The Abitibi test states first that there must be a debt, a liability or an obligation to a creditor. Second, the debt, liability or obligation must be incurred before the debtor becomes bankrupt. Third, it must be possible to attach a monetary value to the debt, liability or obligation.

On the first part of the test, the AER, argued that it was not asserting any claims provable in the bankruptcy, so GTL must comply with the Redwater estate’s environmental obligations, to the extent that assets are available to do so. The SCC agreed that the AER was not a creditor when it was acting in its bona fide regulatory capacity, in the public interest and for the public good enforcing environmental obligations.

In doing so the SCC also reaffirmed the Alberta Court of Appeal’s 1991 decision in Northern Badger, which established that a regulator enforcing a public duty by way of non-monetary order is not a creditor.

In holding that the third part of the test was not satisfied either, the SCC noted that the AER is not in the business of performing abandonments, noting that remains the responsibility of the licensee. The Court accepted the AER's evidence that it had no intention of performing the abandonment, and also indicated that the OWA’s involvement is not sufficiently certain to satisfy the test either. The Court noted that the OWA is an independent organization that has its own considerations as to how it chooses to prioritize environmental work, and that the work could take years in any event. As noted by the Court, “Much could change within the next decade, both in terms of government policy and in terms of the willingness of those in the Alberta oil and gas industry to discharge environmental liabilities.”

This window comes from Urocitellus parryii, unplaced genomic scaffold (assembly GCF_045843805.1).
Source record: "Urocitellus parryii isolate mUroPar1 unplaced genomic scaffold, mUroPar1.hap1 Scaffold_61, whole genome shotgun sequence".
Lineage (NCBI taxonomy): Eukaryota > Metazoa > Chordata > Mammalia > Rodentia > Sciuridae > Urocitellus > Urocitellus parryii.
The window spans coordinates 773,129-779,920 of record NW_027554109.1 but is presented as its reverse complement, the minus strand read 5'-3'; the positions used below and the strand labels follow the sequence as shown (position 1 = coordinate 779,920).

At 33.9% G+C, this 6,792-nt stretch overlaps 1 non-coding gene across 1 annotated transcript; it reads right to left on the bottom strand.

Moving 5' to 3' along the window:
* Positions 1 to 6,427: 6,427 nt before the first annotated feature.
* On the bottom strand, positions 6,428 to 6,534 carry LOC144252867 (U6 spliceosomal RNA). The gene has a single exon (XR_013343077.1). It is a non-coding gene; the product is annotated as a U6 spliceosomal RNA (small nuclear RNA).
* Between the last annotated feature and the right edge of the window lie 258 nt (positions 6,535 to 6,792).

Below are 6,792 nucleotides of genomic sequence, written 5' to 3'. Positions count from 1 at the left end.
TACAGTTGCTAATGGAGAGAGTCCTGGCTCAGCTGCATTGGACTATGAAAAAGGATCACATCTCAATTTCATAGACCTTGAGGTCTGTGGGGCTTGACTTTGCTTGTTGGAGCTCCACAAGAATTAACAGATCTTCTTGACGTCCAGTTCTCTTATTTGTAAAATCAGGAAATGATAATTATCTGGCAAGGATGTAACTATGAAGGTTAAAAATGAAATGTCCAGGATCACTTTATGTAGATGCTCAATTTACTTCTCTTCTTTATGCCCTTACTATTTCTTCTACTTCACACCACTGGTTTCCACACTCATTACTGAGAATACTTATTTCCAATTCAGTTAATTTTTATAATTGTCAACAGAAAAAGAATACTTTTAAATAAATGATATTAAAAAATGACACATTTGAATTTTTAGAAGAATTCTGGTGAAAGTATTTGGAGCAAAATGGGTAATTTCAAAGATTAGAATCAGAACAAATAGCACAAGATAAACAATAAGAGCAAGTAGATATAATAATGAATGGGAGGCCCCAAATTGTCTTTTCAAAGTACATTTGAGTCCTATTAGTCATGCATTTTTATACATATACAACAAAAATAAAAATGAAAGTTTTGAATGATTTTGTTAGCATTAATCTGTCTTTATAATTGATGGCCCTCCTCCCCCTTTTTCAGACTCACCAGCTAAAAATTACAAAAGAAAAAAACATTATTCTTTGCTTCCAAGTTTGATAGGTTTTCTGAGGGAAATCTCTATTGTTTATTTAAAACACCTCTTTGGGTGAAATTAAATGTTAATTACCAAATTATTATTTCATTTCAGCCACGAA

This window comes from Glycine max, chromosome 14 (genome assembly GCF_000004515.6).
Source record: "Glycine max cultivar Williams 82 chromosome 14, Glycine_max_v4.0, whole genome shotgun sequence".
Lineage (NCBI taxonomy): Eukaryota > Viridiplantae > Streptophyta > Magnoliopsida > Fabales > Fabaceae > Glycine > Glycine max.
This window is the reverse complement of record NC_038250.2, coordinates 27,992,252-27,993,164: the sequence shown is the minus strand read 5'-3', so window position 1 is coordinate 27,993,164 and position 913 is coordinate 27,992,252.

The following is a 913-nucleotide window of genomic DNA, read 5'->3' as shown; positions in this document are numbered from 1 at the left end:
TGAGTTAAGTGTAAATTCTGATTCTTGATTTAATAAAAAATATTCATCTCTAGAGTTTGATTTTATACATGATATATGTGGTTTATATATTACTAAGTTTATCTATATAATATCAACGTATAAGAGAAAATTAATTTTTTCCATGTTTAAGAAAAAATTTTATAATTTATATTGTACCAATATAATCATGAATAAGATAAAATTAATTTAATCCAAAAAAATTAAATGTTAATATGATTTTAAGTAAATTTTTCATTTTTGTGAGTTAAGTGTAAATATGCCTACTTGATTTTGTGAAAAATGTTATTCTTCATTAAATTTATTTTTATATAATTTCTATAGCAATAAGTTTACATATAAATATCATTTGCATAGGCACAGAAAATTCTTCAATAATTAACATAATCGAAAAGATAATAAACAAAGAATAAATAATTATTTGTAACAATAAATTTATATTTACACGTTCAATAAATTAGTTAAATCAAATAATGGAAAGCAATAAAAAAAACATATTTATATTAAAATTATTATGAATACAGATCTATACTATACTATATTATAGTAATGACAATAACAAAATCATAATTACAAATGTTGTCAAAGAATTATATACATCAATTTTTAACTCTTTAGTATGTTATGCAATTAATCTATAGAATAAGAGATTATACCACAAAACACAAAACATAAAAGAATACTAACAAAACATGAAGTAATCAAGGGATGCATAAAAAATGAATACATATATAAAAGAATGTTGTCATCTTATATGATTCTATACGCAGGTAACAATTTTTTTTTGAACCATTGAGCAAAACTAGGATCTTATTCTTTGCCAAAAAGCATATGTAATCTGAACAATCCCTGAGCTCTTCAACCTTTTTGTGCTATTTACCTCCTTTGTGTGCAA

Conclusion

Overall, Chief Justice Wagner reaffirmed that compliance with the LMR conditions prior to the transfer of licences reflects the inherent value of the assets held by the bankrupt estate.

The SCC ordered the proceeds from GTL’s sale of the Redwater assets (which were being held in trust) to be used to address Redwater’s end-of-life obligations.

In short, bankruptcy does not amount to a licence to disregard environmental rules set by the AER, Northern Badger remains good law, and practically speaking the industry can continue to operate as it has successfully prior to the proceedings.

Lewis Manning and Toby Kruger acted for the Canadian Association of Petroleum Producers in the proceedings.

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Lawson Lundell's Project Law Blog focuses on updating proponents on issues emerging in the law and policy that applies to the development of major projects in Canada. The focus of the blog is on matters relating to environmental assessment and compliance, regulatory matters and Indigenous consultation.